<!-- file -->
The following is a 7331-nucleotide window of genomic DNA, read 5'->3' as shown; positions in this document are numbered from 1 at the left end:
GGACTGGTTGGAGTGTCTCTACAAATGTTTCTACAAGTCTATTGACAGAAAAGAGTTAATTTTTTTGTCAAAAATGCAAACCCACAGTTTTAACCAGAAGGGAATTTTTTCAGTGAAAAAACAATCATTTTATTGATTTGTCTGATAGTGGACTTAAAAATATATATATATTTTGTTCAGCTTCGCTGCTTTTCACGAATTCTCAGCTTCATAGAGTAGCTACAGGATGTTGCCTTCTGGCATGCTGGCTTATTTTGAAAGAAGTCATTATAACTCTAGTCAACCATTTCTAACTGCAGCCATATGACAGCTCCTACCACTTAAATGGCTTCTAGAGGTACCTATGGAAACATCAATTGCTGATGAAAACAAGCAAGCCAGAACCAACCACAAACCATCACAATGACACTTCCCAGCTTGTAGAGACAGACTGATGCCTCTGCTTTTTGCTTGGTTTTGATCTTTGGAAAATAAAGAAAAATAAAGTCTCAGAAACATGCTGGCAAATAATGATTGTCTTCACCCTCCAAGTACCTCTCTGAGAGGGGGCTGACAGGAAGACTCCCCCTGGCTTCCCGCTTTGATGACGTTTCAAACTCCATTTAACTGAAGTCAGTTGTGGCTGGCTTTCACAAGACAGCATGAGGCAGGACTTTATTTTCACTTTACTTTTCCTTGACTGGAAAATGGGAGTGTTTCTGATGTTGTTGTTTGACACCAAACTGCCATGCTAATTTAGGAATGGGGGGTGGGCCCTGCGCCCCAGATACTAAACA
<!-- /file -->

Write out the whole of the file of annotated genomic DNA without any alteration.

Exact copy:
The following is a 7331-nucleotide window of genomic DNA, read 5'->3' as shown; positions in this document are numbered from 1 at the left end:
GGACTGGTTGGAGTGTCTCTACAAATGTTTCTACAAGTCTATTGACAGAAAAGAGTTAATTTTTTTGTCAAAAATGCAAACCCACAGTTTTAACCAGAAGGGAATTTTTTCAGTGAAAAAACAATCATTTTATTGATTTGTCTGATAGTGGACTTAAAAATATATATATATTTTGTTCAGCTTCGCTGCTTTTCACGAATTCTCAGCTTCATAGAGTAGCTACAGGATGTTGCCTTCTGGCATGCTGGCTTATTTTGAAAGAAGTCATTATAACTCTAGTCAACCATTTCTAACTGCAGCCATATGACAGCTCCTACCACTTAAATGGCTTCTAGAGGTACCTATGGAAACATCAATTGCTGATGAAAACAAGCAAGCCAGAACCAACCACAAACCATCACAATGACACTTCCCAGCTTGTAGAGACAGACTGATGCCTCTGCTTTTTGCTTGGTTTTGATCTTTGGAAAATAAAGAAAAATAAAGTCTCAGAAACATGCTGGCAAATAATGATTGTCTTCACCCTCCAAGTACCTCTCTGAGAGGGGGCTGACAGGAAGACTCCCCCTGGCTTCCCGCTTTGATGACGTTTCAAACTCCATTTAACTGAAGTCAGTTGTGGCTGGCTTTCACAAGACAGCATGAGGCAGGACTTTATTTTCACTTTACTTTTCCTTGACTGGAAAATGGGAGTGTTTCTGATGTTGTTGTTTGACACCAAACTGCCATGCTAATTTAGGAATGGGGGGTGGGCCCTGCGCCCCAGATACTAAACA